Reagan, Barry and Stethem Sailors Join for School Outreach in Korea

By Petty Officer 2nd Class (SW) Kevin V. Cunningham, USS Barry Public Affairs

KOJE-DO, Republic of Korea – Sailors from the Nimitz-class aircraft carrier USS Ronald Reagan (CVN 76) and Arleigh Burke-class guided-missile destroyers USS Barry (DDG 52) and USS Stethem (DDG 63), joined together in a community relations project (COMREL) at the Aikwangwon orphanage in Koje-do, an island off the coast of Chinhae, Korea, Oct. 20.

More than fifty Sailors from the three ships participated in various activities with the children during the daylong event.

The school started the day’s events with a presentation for the volunteers. In the presentation they highlighted the past military COMRELs to show gratitude for the Sailors’ time.

161020-N-UF697-098 KOJE-DO, Republic of Korea (Oct. 20, 2016) Sailors assigned to USS Barry (DDG 52), USS Stethem (DDG 63), and USS Ronald Reagan (CVN 76), take a walk with residents of the Aikwangwon Orphanage in Koje-do, Republic of Korea, during a community relations project (COMREL). Sailors from Barry, USS Stethem (DDG 63) and USS Ronald Reagan (CVN 76) visited the orphanage during a scheduled port visit. Barry, Stethem and Ronald Reagan are on patrol with Carrier Strike Group (CSG) Five supporting security and stability in the Indo-Asia-Pacific Region. (U.S. Navy photo by Petty Officer 2nd Class Kevin V. Cunningham/Released)

161020-N-UF697-098 KOJE-DO, Republic of Korea (Oct. 20, 2016) Sailors assigned to USS Barry (DDG 52), USS Stethem (DDG 63), and USS Ronald Reagan (CVN 76), take a walk with residents of the Aikwangwon Orphanage in Koje-do, Republic of Korea, during a community relations project (COMREL). Sailors from Barry, Stethem and Ronald Reagan visited the orphanage during a scheduled port visit. Barry, Stethem and Ronald Reagan are on patrol with Carrier Strike Group (CSG) Five supporting security and stability in the Indo-Asia-Pacific Region. (U.S. Navy photo by Petty Officer 2nd Class Kevin V. Cunningham/Released)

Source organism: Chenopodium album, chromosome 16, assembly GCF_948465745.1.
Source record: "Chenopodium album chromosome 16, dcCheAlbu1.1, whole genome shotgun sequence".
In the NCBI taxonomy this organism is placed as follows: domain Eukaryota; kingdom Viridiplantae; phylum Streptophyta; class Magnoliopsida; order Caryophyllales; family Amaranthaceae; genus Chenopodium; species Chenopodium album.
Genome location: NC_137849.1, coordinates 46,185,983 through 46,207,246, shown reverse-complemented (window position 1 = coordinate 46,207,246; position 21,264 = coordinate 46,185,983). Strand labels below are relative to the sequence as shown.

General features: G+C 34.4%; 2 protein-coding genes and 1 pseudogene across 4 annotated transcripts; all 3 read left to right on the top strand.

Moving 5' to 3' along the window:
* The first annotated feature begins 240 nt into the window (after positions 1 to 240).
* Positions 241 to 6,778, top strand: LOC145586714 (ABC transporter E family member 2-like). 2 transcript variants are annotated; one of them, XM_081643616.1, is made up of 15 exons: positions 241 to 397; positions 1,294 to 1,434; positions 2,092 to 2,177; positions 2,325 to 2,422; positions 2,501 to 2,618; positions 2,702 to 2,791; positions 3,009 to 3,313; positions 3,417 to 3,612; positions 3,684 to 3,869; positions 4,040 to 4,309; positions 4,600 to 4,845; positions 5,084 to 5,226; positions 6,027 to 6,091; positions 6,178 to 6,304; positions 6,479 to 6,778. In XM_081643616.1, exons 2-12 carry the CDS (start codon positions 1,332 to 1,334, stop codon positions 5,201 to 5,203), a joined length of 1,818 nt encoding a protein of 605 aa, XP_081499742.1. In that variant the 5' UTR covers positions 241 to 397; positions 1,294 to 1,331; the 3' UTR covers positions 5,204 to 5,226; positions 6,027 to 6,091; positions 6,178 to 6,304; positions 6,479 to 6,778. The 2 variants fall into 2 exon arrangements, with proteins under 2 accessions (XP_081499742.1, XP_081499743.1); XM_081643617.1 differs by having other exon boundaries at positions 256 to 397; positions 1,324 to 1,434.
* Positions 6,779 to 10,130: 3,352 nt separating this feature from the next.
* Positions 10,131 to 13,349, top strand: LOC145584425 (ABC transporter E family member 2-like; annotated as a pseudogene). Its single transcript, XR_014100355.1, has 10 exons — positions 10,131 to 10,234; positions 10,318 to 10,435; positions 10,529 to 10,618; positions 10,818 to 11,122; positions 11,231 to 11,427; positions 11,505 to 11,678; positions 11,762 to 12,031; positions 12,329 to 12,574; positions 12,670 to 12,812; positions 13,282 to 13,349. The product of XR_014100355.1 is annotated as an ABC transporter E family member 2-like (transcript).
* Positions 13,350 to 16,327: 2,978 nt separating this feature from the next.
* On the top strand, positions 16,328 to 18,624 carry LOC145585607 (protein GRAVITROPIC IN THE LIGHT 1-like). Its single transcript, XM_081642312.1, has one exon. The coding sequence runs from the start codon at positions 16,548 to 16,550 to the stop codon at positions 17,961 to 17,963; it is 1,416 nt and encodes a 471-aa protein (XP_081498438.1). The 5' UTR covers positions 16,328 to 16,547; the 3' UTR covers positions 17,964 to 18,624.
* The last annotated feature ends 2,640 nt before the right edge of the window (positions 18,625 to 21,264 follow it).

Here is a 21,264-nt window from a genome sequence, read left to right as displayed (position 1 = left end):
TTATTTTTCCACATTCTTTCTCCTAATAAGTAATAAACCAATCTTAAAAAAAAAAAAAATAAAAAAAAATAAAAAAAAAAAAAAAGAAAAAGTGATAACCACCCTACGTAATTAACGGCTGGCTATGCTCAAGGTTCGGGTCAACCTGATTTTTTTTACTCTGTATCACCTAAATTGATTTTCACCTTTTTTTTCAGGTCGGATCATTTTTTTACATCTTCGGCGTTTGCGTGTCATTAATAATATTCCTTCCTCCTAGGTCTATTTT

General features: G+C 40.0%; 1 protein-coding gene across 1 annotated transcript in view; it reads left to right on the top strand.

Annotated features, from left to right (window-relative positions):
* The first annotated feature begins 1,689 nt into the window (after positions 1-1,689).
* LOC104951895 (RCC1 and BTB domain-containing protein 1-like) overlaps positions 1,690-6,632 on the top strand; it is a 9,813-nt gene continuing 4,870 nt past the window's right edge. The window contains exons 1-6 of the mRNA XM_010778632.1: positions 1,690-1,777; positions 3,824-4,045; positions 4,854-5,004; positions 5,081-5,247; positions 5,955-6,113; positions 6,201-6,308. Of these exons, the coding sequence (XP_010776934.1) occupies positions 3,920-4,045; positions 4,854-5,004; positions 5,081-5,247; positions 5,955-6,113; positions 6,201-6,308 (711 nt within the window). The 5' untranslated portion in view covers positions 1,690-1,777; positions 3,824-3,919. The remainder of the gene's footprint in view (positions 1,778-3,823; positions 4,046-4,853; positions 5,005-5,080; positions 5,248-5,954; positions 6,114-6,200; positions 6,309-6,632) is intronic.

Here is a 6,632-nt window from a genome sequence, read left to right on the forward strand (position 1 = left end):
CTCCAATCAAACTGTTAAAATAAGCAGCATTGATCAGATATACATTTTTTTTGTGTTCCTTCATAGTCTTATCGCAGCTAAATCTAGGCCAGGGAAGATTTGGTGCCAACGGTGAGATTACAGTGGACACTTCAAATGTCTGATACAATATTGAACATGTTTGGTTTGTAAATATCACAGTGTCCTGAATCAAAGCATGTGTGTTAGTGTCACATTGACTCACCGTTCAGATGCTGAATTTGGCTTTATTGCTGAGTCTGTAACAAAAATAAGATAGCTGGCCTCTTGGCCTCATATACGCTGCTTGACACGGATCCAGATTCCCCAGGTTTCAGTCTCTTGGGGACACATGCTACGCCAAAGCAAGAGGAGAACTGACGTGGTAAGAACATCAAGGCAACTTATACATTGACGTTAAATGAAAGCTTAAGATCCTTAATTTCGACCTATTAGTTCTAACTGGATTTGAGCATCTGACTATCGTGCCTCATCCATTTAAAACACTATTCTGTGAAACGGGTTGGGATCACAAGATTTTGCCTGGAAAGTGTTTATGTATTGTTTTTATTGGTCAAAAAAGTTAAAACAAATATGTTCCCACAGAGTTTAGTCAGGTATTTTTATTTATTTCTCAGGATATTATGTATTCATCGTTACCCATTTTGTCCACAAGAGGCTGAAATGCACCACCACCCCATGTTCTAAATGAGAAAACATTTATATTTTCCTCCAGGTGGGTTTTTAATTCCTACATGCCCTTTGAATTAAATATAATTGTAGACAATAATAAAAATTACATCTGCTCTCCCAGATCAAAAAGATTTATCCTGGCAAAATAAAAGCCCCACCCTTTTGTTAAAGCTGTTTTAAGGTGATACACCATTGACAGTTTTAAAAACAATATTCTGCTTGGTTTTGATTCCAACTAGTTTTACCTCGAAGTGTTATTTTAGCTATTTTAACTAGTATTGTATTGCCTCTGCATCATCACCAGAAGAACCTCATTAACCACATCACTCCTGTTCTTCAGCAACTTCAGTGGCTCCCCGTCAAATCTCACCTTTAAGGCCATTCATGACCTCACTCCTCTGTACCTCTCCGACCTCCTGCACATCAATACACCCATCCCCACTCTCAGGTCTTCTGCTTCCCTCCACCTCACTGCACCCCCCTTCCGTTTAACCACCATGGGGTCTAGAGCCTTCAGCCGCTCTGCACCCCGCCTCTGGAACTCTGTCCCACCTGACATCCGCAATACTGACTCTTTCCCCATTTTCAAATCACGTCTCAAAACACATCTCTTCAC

“Being able to give back to any community is special, but just witnessing how they appreciated all the help the Navy and various armed services have provided throughout the years meant a lot to me,” said Petty Officer 2nd Class Kerri L. Lyons, from Oklahoma City.

After the presentation, the Sailors broke into two groups. One spent time with the students while the other helped with planting mushrooms, one of the many produced items the school cultivates on site.

Petty Officer 1st Class Abraham E. Jackson, from North Charleston, S.C., said despite not knowing the same language, he felt they were able to bring joy to the kids by simply spending time with them.

“What made this special for me was being able to interact with the people and see the excitement in their faces while we were there,” said Jackson. “Even though there was a language barrier, we were able to make an impact on the residents while enjoying the atmosphere of the facility.”

The two groups joined up for a traditional Korean lunch in the school cafeteria then switched activities for the afternoon with one group helping with yard work and the other taking some students for a walk off-campus.

“I saw how happy the residents were when we hiked up the mountain,” said Petty Officer 2nd Class Elijah D. Stotts, from Pensacola, Fla. “It was obvious this wasn’t a normal event for them, and getting some outside exercise really seemed to lift their spirits.”

“Our residents truly feel that service members are like their brothers and sisters. They wait for service members to come and count the days as soon as they hear U.S. Navy volunteers are coming because they know in their hearts that their best buddies are coming to play with them and bring lots of smiles,” said Woojung Song, Executive Director of the Kojedo Aikwangwon facility.

When asked what surprised them most about the event, the dedication of the staff was a key topic.

“All the work that goes into keeping the center running was surprising: how they grow a lot of fresh fruits and veggies on site, the time and effort it takes in keeping everyone active, and just the patience of the staff was amazing to me,” said Lyons.

“We feel your visit is so special to reinforce our long relationship between two organizations as well as two countries. Without your help, we may not be able to continue taking care of these residents. You brought not only material help but loving hearts and courage to our Aikwangwon family to go on. You have been good friends and neighbors who continually helped us physically and spiritually,” said Song.

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